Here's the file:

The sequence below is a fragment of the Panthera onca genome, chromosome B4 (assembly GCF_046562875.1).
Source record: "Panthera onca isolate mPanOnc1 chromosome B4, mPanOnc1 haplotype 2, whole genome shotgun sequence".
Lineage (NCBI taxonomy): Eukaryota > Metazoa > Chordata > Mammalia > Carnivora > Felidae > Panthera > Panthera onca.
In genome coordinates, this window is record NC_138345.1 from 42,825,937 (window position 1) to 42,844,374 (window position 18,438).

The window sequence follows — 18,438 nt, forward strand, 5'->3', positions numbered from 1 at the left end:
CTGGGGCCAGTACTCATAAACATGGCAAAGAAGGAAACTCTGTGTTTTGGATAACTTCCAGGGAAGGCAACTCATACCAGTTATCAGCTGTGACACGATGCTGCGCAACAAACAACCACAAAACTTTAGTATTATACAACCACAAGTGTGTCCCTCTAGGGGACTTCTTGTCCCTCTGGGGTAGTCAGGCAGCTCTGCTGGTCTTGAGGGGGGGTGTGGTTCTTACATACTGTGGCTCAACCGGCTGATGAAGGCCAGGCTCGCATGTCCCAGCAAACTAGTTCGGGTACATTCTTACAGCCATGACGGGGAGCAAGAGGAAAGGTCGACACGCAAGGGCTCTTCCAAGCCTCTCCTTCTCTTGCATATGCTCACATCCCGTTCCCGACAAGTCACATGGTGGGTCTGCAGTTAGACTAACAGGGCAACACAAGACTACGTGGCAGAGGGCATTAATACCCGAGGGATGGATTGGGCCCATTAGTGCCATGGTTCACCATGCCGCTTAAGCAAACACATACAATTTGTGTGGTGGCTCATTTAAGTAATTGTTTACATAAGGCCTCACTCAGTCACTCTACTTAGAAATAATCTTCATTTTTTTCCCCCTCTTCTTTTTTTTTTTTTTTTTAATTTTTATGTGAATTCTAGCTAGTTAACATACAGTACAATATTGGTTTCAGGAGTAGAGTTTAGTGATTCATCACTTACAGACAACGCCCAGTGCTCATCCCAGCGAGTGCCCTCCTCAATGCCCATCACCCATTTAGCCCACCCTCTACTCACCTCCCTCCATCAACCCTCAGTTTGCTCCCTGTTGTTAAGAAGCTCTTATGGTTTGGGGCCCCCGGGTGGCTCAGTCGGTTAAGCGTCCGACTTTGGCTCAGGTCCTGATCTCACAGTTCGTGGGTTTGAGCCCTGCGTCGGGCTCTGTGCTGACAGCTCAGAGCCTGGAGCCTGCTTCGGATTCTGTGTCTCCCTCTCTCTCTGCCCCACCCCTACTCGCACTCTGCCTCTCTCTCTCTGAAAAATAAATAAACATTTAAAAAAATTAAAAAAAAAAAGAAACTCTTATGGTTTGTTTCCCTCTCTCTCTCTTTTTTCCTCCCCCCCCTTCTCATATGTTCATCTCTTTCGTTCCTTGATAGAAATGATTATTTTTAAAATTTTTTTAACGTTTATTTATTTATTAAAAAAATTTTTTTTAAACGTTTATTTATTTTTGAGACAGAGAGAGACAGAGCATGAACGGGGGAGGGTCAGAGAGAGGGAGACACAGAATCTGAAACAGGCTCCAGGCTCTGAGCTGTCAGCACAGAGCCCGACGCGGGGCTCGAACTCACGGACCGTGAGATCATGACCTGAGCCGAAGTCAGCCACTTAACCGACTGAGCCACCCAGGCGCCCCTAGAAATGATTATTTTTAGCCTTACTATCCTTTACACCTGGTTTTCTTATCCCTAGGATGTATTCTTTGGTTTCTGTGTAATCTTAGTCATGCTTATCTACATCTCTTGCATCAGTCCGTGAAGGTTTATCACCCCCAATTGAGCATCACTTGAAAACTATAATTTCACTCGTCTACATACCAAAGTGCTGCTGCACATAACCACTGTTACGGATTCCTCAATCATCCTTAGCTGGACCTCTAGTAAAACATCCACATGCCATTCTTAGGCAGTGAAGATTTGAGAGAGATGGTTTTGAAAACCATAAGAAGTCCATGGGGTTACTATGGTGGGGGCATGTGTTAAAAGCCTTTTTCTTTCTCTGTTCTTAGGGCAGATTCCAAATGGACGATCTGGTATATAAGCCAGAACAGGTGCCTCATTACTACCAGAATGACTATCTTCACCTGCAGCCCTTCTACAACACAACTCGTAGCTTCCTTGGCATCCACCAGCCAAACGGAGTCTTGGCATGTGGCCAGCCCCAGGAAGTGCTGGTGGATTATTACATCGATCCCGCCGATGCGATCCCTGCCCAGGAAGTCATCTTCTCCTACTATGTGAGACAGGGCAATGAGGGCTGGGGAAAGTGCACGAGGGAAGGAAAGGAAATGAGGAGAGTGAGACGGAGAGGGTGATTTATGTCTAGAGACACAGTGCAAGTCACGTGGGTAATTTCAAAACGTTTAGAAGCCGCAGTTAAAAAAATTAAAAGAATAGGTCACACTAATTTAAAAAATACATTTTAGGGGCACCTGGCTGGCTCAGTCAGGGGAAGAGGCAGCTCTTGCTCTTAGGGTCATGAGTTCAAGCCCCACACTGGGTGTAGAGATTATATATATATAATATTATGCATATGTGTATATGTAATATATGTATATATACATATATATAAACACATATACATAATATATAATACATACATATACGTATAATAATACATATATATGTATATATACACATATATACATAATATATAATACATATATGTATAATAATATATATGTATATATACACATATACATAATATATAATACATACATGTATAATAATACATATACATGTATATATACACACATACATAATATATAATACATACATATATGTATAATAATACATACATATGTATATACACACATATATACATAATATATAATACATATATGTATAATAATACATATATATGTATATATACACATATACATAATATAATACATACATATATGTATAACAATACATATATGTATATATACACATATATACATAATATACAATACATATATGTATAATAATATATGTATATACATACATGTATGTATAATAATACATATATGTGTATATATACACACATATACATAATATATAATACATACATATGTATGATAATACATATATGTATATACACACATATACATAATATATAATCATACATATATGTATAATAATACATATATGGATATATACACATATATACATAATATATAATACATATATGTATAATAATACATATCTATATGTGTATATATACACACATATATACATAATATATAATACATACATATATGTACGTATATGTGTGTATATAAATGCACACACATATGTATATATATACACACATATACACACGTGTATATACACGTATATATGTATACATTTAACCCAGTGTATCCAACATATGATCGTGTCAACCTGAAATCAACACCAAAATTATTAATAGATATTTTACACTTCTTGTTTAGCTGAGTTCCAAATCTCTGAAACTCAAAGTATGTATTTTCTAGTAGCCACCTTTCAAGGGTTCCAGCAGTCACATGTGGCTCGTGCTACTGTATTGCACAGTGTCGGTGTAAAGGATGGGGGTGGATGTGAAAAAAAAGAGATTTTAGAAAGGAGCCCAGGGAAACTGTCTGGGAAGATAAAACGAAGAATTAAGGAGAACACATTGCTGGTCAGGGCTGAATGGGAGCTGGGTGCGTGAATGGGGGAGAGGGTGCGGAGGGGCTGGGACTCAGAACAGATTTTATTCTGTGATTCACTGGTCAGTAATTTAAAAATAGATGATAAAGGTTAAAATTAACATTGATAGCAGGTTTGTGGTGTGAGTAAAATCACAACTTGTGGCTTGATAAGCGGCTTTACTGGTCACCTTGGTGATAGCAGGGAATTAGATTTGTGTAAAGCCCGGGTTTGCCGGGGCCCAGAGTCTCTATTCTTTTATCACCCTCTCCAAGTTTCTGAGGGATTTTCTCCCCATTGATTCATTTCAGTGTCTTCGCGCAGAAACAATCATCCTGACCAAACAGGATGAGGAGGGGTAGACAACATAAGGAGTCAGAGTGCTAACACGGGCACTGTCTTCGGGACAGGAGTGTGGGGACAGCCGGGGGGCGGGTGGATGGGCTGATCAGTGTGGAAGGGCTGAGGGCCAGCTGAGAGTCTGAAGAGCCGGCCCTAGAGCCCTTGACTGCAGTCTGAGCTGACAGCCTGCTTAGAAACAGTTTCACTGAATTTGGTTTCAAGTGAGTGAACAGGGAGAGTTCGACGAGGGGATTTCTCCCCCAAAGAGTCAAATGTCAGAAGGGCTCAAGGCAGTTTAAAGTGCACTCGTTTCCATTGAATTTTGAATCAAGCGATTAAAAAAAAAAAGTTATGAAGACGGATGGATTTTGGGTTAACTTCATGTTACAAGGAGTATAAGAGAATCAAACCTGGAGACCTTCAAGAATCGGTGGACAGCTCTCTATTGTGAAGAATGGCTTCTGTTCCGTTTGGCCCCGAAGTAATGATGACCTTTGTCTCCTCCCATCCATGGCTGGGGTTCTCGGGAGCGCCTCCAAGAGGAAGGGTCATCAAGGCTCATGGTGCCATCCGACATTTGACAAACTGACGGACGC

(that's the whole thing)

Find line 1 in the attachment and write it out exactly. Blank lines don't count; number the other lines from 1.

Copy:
The sequence below is a fragment of the Panthera onca genome, chromosome B4 (assembly GCF_046562875.1).